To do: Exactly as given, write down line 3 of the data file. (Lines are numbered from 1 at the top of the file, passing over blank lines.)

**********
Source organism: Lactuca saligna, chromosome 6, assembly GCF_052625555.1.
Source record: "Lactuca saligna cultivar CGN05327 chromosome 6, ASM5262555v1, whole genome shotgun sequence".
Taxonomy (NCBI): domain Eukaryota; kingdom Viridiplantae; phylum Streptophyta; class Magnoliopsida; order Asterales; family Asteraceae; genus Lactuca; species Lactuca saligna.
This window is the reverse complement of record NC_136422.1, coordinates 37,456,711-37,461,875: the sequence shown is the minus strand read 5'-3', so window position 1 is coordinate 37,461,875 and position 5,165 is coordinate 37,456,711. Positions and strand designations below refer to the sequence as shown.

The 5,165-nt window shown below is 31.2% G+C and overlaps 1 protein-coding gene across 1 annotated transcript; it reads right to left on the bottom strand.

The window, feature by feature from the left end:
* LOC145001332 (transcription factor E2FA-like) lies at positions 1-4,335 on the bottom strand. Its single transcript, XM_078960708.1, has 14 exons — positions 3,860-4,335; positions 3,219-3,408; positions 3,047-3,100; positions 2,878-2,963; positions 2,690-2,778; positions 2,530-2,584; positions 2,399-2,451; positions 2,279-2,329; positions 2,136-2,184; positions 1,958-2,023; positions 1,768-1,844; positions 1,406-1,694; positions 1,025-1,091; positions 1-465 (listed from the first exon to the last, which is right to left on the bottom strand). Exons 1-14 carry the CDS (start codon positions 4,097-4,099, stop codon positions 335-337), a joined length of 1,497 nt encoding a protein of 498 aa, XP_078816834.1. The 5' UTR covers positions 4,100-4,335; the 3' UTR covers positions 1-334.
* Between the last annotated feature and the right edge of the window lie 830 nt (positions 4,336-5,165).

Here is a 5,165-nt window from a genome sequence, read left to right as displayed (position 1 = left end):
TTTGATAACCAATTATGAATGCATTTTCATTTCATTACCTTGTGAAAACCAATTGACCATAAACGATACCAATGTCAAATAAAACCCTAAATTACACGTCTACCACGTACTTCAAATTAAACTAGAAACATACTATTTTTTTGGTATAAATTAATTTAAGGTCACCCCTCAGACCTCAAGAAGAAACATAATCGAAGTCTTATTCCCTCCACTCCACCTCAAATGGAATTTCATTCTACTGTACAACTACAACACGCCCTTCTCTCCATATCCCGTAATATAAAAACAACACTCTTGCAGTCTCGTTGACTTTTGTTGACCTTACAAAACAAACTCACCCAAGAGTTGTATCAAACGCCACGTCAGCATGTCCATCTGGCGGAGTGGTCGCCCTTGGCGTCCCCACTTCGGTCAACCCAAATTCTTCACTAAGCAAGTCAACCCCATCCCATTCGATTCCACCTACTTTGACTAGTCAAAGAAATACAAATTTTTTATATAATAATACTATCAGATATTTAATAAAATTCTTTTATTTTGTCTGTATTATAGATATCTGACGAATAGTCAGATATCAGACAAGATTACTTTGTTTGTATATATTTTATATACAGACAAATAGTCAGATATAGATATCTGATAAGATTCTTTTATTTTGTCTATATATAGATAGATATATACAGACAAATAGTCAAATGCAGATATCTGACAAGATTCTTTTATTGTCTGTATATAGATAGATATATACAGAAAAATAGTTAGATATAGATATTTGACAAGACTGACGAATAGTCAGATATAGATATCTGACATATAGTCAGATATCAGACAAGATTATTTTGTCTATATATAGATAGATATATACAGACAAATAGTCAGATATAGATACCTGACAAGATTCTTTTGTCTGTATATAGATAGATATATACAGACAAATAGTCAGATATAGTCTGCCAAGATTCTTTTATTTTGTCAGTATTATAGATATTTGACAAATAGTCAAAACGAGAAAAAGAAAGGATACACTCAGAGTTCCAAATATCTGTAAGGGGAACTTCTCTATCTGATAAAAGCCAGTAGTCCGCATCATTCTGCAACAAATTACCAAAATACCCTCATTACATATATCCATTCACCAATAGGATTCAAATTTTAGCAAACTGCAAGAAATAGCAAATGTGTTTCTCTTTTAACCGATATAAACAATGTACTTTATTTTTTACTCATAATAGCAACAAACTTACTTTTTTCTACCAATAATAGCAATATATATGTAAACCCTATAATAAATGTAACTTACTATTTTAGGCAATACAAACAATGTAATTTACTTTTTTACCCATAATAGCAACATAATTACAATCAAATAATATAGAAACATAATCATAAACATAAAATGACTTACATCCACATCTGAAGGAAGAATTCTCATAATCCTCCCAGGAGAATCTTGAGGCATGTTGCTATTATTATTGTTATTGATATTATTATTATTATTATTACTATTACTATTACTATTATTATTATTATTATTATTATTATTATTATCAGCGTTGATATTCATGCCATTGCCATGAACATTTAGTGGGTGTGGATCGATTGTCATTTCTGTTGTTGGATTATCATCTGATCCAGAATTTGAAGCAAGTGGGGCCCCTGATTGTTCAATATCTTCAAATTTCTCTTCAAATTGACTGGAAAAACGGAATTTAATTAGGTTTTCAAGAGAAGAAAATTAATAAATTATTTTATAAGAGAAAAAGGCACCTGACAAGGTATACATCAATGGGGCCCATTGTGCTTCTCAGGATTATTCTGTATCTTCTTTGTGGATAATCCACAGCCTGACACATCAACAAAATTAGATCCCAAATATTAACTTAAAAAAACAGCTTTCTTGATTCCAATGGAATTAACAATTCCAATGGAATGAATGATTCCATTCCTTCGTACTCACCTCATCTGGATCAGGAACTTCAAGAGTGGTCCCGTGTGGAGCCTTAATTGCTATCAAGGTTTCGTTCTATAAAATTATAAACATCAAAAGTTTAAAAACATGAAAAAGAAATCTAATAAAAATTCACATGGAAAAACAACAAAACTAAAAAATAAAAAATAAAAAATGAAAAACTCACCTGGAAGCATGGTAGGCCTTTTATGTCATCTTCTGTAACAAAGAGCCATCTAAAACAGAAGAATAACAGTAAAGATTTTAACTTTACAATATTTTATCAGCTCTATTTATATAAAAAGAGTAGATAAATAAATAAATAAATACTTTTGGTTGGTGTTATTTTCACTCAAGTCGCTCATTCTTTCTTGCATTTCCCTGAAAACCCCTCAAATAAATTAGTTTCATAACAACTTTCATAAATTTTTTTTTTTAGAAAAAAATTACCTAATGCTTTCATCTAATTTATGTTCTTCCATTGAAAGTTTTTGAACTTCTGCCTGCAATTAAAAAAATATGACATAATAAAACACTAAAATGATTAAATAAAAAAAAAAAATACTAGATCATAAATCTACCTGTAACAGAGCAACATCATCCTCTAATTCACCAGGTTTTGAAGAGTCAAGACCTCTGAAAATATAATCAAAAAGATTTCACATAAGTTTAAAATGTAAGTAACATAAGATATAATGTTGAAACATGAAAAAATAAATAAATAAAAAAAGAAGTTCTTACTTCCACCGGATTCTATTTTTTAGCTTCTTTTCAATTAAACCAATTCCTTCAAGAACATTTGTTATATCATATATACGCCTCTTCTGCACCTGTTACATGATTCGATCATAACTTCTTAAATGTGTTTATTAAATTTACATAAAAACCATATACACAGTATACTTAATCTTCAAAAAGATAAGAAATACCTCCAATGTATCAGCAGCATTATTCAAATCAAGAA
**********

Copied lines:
Taxonomy (NCBI): domain Eukaryota; kingdom Viridiplantae; phylum Streptophyta; class Magnoliopsida; order Asterales; family Asteraceae; genus Lactuca; species Lactuca saligna.